SAN FRANCISCO (CBS SF) – Bridge traffic was about 50 percent lower than usual Saturday and ridership on Golden Gate Bridge Transit District ferries was up by about 50 percent, bridge district spokeswoman Mary Currie said.
No numbers were available for bridge district buses this weekend, but Currie said it appeared more people were using those as well.
Caltrans issued repeated warnings to drivers to avoid the Doyle Drive approach to the Golden Gate Bridge and seek alternate transit during the closure, which is scheduled to extend from 8 p.m. Friday until 5 a.m. Monday. The closure begins at Marina Boulevard and Richardson Avenue near the Palace of Fine Arts, but is expected to back up highway on Highway 1 south through the city.
“Everything Caltrans has done in advance in terms of public outreach in keeping people out of the area has been successful,” Currie said.
The bridge normally averages around 110,000 to 115,000 cars a day over a seven-day period, Currie said.
The demolition of Doyle Drive, which is seismically unsafe and undergoing a $1.1 billion replacement, has drawn crowds of eager viewers in the Presidio and elsewhere in the city. Currie said she had gone out to watch Saturday morning herself and found the view “very impressive.”
“One of the guys from Caltrans said that people are cheering every time one of the sections of the viaduct is dropped,” Currie said. “Apparently it has turned into a spectator sport.”
After the closure, traffic will be transferred onto a temporary bypass that connects to a newly constructed southbound tunnel. The tunnel will accommodate traffic in both directions until 2015, when crews construct a northbound tunnel.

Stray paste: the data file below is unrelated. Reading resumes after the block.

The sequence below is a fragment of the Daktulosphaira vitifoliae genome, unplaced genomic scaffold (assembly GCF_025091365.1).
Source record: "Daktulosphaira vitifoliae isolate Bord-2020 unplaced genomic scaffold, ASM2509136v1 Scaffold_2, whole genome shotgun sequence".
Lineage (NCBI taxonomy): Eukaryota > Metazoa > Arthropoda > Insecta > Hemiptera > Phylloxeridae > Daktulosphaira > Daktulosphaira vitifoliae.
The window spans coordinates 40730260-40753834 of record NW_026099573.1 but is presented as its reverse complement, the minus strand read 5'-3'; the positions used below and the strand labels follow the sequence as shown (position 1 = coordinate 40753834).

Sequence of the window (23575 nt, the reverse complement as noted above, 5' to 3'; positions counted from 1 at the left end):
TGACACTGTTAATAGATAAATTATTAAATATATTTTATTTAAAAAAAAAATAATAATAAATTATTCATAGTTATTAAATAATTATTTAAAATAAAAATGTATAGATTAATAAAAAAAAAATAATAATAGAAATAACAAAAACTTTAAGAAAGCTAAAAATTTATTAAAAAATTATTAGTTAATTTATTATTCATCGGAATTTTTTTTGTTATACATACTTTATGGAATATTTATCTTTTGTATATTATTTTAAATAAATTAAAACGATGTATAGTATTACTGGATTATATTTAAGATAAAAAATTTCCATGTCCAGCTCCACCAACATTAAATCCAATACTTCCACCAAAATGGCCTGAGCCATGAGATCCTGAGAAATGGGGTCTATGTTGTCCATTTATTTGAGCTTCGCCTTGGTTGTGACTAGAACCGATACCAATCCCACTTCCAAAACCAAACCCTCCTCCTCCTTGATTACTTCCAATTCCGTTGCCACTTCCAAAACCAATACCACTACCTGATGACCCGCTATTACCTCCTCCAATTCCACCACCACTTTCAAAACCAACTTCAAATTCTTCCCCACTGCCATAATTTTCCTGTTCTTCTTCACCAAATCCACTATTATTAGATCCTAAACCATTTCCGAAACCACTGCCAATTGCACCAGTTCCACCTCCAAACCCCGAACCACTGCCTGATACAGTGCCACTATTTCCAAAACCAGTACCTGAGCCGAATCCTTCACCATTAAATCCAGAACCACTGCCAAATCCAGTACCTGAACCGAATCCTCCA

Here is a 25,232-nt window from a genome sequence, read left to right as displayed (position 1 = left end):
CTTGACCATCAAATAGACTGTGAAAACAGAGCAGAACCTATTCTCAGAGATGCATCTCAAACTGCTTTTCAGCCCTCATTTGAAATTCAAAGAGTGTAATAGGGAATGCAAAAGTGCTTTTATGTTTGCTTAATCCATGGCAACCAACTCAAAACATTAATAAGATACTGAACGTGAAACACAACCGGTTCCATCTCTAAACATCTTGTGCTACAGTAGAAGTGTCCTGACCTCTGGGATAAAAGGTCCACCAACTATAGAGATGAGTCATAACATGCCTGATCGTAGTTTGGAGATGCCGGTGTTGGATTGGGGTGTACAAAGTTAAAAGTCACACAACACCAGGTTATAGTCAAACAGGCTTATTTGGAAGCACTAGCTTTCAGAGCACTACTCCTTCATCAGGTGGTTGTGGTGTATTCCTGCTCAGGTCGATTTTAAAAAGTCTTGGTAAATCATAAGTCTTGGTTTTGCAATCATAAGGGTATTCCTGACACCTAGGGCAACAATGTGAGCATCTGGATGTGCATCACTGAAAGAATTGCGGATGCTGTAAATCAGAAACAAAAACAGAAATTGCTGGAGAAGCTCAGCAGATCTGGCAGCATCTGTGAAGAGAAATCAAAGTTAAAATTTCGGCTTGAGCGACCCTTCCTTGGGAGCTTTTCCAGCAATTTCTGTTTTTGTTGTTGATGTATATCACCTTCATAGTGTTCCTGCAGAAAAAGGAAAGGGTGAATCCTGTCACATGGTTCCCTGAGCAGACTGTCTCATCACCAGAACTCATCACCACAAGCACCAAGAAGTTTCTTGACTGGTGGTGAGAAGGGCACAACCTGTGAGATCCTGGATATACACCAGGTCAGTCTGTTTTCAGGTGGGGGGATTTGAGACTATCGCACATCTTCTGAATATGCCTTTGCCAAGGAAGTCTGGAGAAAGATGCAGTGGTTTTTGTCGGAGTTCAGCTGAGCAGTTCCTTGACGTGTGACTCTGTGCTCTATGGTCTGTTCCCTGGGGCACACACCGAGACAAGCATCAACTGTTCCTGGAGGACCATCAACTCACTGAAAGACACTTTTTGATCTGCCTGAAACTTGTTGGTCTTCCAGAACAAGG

Although open spaces near the project such as Crissy Field remain open during the construction, Caltrans spokeswoman Molly Graham said, “it’s going to be very noisy … and not exactly a park-like setting.”
Starting Monday, the five-lane approach to the bridge will feature a movable barrier that will allow three lanes to be dedicated to the busiest direction of traffic, Graham said.
“It’ll be safer, with no more possibility of head-on collisions,” she said.
Graham said she expects that there will be delays during the first couple of weeks while drivers get used to the new configuration.
“It’s a really key milestone for the project,” she said. “It allows traffic to keep moving and the second half of the project to be built.”
Motorists and public transit users are encouraged to call 511 or visit http://www.511.org to find out current traffic conditions. More information on the project’s impacts on traffic is available at http://511.org/doyledrive/DoyleDrClosureApr2012/default.asp.
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